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The gentle wind a sweet and passionate wooer Kisses the blushing leaf, and stirs up life Within the solemn woods of ash deep-crimson'd, And silver beach, and maple yellow-leaved, Where Autumn, like a faint old man, sits down By the way-side a-weary. Through the trees The golden robin moves ; the purple finch, That on wild cherry and red cedar feeds, A winter bird,-comes with its plaintive whistle, And pecks by the witch-hazel ; whilst aloud, From cottage roofs, the warbling blue-bird sings ; And merrily, with oft-repeated stroke, Sounds from the threshing-floor the busy flail.
O, what a glory doth this world put on
THE LOST DARLING.
SHE was my idol. Night and day to scan
Her voice was like some tiny harp that yields
But now alone I sit,
weep As though it were a sin to speak to one Whose home is with the angels.
Gone to God!
Gone to God!
THE CAPTIVE OF ALHAMA.
Besieged Granada's towers :
Gonsalvo, with a hundred knights
Of Leon's chivalrie,
Staid succour from the sea.
One morn a Moorish youth was led
To brave Gonsalvo's tent,
And his horse had fall'n o'erspent;
As the tear roll'd down his cheek, And scornful look'd each mailed chief,
To behold a youth so weak.
“From beauteous Malaga I came, e
But by no beaten way; Superb Granada was my aim,
Woe, woe the luckless day! For had I in my journey sped
To Darro's rushing water, This morn Zorayda I had wed, Granada's fairest daughter.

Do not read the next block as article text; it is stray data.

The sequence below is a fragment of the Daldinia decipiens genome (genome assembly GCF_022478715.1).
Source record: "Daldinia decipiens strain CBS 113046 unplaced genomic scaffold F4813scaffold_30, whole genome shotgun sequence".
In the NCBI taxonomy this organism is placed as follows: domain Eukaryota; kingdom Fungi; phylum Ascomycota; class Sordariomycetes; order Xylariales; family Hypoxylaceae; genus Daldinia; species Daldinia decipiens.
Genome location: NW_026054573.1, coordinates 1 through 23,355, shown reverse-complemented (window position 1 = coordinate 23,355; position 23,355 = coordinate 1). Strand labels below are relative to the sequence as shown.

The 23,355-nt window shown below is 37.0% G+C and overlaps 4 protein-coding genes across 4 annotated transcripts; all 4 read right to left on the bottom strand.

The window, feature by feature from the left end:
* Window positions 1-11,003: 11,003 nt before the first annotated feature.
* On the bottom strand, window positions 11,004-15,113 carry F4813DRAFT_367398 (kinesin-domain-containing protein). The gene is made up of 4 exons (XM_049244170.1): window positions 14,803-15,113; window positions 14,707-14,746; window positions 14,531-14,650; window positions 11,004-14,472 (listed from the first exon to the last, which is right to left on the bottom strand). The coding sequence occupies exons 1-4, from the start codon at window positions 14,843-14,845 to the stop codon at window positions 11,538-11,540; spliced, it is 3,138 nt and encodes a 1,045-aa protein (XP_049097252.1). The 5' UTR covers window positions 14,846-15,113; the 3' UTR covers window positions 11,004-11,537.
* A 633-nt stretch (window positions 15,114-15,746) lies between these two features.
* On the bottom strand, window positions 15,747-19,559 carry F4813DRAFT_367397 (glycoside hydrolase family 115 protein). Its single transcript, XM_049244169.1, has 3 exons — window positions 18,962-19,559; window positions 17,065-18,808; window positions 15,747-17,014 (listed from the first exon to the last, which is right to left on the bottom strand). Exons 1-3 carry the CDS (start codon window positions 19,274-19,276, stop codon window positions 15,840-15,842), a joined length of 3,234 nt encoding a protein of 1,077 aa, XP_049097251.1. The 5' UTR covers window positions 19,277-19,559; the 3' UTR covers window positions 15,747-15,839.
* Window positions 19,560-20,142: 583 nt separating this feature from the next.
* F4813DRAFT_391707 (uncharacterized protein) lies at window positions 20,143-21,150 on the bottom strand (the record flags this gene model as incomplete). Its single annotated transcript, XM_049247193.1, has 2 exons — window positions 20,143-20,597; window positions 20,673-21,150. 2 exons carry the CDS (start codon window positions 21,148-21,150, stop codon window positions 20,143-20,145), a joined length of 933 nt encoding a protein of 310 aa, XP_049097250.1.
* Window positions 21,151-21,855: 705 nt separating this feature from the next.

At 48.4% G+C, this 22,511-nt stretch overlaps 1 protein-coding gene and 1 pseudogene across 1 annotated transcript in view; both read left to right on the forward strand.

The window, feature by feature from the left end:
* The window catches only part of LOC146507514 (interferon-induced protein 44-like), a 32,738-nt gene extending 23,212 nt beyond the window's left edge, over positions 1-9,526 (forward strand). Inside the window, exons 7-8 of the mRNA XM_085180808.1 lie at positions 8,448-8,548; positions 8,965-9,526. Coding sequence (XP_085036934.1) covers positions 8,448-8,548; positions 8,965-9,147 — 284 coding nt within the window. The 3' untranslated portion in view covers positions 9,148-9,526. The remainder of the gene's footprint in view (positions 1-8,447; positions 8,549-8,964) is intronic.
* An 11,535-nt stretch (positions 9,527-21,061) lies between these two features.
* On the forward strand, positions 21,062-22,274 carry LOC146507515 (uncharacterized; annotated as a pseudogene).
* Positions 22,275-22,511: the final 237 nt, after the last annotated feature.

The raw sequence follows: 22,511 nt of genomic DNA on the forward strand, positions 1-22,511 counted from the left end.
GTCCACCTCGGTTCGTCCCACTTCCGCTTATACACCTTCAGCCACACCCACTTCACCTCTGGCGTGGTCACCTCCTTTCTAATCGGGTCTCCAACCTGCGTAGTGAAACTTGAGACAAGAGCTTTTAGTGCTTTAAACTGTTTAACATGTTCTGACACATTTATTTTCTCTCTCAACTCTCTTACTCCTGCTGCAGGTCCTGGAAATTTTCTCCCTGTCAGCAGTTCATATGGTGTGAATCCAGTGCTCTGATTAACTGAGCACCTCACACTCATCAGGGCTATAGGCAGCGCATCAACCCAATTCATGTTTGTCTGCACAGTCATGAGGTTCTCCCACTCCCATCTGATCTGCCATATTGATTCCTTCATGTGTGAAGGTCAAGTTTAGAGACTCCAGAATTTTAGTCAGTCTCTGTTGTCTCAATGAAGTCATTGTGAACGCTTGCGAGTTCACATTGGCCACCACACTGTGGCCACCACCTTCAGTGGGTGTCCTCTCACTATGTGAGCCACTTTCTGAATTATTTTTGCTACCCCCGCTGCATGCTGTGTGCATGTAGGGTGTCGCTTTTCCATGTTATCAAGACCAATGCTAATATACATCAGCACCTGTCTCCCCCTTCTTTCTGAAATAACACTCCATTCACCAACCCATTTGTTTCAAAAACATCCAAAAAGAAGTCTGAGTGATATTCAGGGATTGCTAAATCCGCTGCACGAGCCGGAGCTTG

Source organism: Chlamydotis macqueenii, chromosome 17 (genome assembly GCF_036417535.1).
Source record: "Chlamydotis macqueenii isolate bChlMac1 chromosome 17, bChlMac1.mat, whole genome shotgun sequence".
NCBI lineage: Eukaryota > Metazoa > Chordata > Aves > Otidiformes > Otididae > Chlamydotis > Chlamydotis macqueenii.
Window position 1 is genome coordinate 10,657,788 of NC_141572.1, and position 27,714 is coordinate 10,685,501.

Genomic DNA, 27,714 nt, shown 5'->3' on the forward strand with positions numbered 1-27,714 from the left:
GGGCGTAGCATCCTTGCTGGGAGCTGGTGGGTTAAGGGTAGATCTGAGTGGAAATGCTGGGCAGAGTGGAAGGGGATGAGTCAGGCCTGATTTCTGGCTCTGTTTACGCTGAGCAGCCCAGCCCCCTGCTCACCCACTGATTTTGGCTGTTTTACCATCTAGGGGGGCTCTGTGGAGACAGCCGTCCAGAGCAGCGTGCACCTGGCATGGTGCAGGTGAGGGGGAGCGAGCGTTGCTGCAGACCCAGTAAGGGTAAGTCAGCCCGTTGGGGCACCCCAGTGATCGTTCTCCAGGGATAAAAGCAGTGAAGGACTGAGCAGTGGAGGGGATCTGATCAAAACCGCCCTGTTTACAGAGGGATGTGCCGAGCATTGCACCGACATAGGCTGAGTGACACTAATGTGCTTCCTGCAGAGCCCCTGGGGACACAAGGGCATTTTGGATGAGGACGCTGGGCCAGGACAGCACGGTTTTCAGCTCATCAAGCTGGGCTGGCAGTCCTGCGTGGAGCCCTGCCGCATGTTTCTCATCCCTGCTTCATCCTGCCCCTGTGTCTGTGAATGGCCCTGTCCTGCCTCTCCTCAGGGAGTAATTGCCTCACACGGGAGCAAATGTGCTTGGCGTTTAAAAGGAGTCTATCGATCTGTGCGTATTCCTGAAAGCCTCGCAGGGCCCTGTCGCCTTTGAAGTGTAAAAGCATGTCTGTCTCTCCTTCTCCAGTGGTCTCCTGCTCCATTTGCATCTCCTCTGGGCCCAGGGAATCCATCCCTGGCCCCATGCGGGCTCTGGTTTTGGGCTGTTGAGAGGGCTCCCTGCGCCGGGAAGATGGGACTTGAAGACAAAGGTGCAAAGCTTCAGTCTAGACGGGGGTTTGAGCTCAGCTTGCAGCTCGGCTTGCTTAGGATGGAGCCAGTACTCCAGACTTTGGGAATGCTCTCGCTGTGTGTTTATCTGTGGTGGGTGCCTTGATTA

“If pity then, or love's sweet power,
E'er touch'd thy gallant breast, But grant me freedom for an hour
To the oar I give the rest;
My mournful fate to tell,
And take my long farewell!"
Gonsalvo had no marble heart,
Albeit his look was stern;
And ere set of sun return:
Yet sometimes turn'd his head,
His captive featly sped.
Yet blush'd with rosy light,
Before the Christian knight;
For a damsel pzess'd his arm,
And quivering with alarm. Awhile they stood in speechless gloom,
She look'd at him and wept;
An equal silence kept.
She knelt at the chieftains knee,
«Gaze), thy captive. Christian kiught,
is ere: iv his solera vow, H vas my lover yesternight,
Es isband now; Vitti um inie to me is vain,
Apudd its sounding pageants hollow, Win him I've promised to remain ;
Him, him alone I follow., " 'T was for me he dared, unwisely brave,
The ambush'd road to take;
Ah! then, his love still let me share,
To whom I've pledged my oath;
But let them bind us both!”
They soften'd to his suit;
Like music from a lute.
The buttress, not the bower;
And not to crush the flower.
Live happy; and whene'er
Believe Gonsalvo there!"
To their own dear Darro's water;
THE HAPPIEST TIME.
Wakes the young roses from their crimson rest; When cheerfil sounds, upon the fresh winds borne,
Tell man resumes his work with blither zet; While the bright waters leap from rock to glen
Are we the happiest then? Alas, those roses !--they will fade away,
And thunder-tempests will deform the sky; And summer heats bid the spring buds decay,
And the clear sparkling fountain may be dry; And nothing beauteous may adorn the scene,
To tell what it has been!